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Question about 'lognrnd' function

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Sooyeol Im
Sooyeol Im on 3 Aug 2012
Generally, we say 'log-normal distribution with standard deviation XdB'. When I generate lognormally distributed random number, R, with dtandard deviation 8dB using 'R=lognrnd(mu, sigma)', is sigma 8 or ln8 (linear scale of 8dB)?
  4 Comments
Oleg Komarov
Oleg Komarov on 6 Aug 2012
@Daniel and the cyclist: thanks.

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Answers (3)

Oleg Komarov
Oleg Komarov on 3 Aug 2012
Edited: Oleg Komarov on 3 Aug 2012
Reading carefully the documentation of lognrnd():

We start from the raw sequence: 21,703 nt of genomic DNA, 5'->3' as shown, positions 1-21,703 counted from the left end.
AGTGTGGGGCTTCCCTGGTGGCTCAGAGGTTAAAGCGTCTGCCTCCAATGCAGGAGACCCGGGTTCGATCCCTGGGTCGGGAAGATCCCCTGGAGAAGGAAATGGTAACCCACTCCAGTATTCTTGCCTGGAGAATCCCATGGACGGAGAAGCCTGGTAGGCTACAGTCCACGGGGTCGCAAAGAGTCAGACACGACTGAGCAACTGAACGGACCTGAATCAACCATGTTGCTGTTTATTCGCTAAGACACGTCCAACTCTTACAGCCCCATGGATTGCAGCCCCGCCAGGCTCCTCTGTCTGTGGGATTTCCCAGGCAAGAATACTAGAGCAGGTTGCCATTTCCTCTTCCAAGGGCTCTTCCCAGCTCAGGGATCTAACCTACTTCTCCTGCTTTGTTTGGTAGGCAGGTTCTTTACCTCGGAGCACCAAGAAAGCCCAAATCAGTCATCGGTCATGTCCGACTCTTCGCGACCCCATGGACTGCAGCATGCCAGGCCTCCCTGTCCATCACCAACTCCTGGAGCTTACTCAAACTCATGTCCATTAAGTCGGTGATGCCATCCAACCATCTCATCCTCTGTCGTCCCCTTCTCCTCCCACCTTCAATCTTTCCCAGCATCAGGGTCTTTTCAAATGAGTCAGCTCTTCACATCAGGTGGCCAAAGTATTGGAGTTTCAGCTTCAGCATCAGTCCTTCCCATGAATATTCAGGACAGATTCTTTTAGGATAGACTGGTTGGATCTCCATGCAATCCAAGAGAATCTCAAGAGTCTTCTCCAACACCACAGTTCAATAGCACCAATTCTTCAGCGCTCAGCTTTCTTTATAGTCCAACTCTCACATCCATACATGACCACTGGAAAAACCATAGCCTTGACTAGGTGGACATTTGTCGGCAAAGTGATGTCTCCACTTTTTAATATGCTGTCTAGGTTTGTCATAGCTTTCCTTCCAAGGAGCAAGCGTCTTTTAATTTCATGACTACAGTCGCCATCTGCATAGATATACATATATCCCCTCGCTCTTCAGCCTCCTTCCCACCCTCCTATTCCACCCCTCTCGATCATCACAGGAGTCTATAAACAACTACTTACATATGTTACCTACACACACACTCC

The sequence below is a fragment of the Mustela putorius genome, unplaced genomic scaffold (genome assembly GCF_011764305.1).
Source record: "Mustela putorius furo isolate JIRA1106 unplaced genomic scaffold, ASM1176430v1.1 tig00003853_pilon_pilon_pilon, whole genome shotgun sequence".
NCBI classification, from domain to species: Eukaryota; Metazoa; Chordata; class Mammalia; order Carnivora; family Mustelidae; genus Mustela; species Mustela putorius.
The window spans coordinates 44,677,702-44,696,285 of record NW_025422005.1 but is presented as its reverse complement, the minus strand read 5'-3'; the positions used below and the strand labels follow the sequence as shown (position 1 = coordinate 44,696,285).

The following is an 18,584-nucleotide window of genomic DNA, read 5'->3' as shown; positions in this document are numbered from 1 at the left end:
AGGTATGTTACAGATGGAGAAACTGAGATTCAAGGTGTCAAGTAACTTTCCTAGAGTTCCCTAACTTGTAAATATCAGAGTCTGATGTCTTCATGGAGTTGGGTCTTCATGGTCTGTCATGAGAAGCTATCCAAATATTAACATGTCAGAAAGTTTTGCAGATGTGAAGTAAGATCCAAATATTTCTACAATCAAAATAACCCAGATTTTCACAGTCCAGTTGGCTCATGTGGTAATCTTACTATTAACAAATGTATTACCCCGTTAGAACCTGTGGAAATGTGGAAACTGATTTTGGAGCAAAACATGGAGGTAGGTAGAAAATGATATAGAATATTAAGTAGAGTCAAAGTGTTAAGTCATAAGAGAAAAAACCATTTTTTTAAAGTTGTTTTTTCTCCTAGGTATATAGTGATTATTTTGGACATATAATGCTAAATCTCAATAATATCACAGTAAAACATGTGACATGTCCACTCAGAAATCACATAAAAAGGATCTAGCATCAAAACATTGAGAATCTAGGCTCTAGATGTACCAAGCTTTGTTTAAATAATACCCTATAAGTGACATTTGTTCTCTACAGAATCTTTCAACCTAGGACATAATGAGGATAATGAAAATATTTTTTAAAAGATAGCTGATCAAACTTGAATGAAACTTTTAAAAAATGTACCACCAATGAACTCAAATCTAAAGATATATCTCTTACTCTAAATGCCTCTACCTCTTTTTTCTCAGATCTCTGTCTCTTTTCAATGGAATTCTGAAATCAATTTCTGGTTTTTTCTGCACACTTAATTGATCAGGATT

R = lognrnd(mu,sigma) returns an array of random numbers generated from the lognormal distribution with parameters mu and sigma. mu and sigma are the mean and standard deviation, respectively, of the associated normal distribution...
So, sigma is the standard deviation of
log(R)
  1 Comment
Fernanda Suarez Jaimes
Fernanda Suarez Jaimes on 12 Mar 2020
Do you know how to run a regression of a time series with lognrnd?

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Daniel Shub
Daniel Shub on 3 Aug 2012
Why not just test it:
R = lognrnd(0, 8, 1e6, 1);
std(R)
ans = 1.8915e+13
std(log(R))
ans = 7.9976

the cyclist
the cyclist on 6 Aug 2012
I'm hesitant to say that it is in the dB scale, because dB is generally the base 10 logarithm, which is not the case here. However, the input parameters are the mean and standard deviation of the (natural) log of variable.
So, for example, if
>> r = lognrnd(3,7,1000000,1);
then
>> mean(log(r))
will be about 3, and
>> std(log(r))
will be about 7.
You can see details by typing
>> doc lognrnd

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